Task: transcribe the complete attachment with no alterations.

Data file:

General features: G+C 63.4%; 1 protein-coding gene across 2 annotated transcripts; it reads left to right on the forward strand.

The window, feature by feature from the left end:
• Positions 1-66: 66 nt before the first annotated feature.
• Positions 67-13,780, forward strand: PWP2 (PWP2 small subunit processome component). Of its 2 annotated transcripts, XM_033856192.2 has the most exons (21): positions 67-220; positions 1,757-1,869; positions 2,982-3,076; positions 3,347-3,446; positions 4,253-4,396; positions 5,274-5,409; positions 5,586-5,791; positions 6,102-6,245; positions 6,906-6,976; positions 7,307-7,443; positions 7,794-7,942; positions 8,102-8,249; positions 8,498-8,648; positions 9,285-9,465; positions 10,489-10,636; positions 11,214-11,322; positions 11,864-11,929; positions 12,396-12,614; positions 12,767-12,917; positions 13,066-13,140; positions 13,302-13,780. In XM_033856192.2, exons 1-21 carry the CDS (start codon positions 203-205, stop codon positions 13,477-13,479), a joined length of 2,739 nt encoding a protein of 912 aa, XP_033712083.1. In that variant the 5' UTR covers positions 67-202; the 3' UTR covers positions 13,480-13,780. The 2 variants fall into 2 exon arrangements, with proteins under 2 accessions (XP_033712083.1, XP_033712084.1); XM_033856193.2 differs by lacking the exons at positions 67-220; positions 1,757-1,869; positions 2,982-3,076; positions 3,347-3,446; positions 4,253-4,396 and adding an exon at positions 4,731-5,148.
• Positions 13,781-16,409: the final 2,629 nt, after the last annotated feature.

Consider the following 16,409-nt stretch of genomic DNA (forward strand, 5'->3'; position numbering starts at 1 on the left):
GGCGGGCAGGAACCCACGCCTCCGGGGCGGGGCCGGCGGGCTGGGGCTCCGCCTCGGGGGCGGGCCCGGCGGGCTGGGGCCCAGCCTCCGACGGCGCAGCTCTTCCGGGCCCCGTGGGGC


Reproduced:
General features: G+C 63.4%; 1 protein-coding gene across 2 annotated transcripts; it reads left to right on the forward strand.

The window, feature by feature from the left end:
• Positions 1-66: 66 nt before the first annotated feature.
• Positions 67-13,780, forward strand: PWP2 (PWP2 small subunit processome component). Of its 2 annotated transcripts, XM_033856192.2 has the most exons (21): positions 67-220; positions 1,757-1,869; positions 2,982-3,076; positions 3,347-3,446; positions 4,253-4,396; positions 5,274-5,409; positions 5,586-5,791; positions 6,102-6,245; positions 6,906-6,976; positions 7,307-7,443; positions 7,794-7,942; positions 8,102-8,249; positions 8,498-8,648; positions 9,285-9,465; positions 10,489-10,636; positions 11,214-11,322; positions 11,864-11,929; positions 12,396-12,614; positions 12,767-12,917; positions 13,066-13,140; positions 13,302-13,780. In XM_033856192.2, exons 1-21 carry the CDS (start codon positions 203-205, stop codon positions 13,477-13,479), a joined length of 2,739 nt encoding a protein of 912 aa, XP_033712083.1. In that variant the 5' UTR covers positions 67-202; the 3' UTR covers positions 13,480-13,780. The 2 variants fall into 2 exon arrangements, with proteins under 2 accessions (XP_033712083.1, XP_033712084.1); XM_033856193.2 differs by lacking the exons at positions 67-220; positions 1,757-1,869; positions 2,982-3,076; positions 3,347-3,446; positions 4,253-4,396 and adding an exon at positions 4,731-5,148.
• Positions 13,781-16,409: the final 2,629 nt, after the last annotated feature.

Consider the following 16,409-nt stretch of genomic DNA (forward strand, 5'->3'; position numbering starts at 1 on the left):
GGCGGGCAGGAACCCACGCCTCCGGGGCGGGGCCGGCGGGCTGGGGCTCCGCCTCGGGGGCGGGCCCGGCGGGCTGGGGCCCAGCCTCCGACGGCGCAGCTCTTCCGGGCCCCGTGGGGC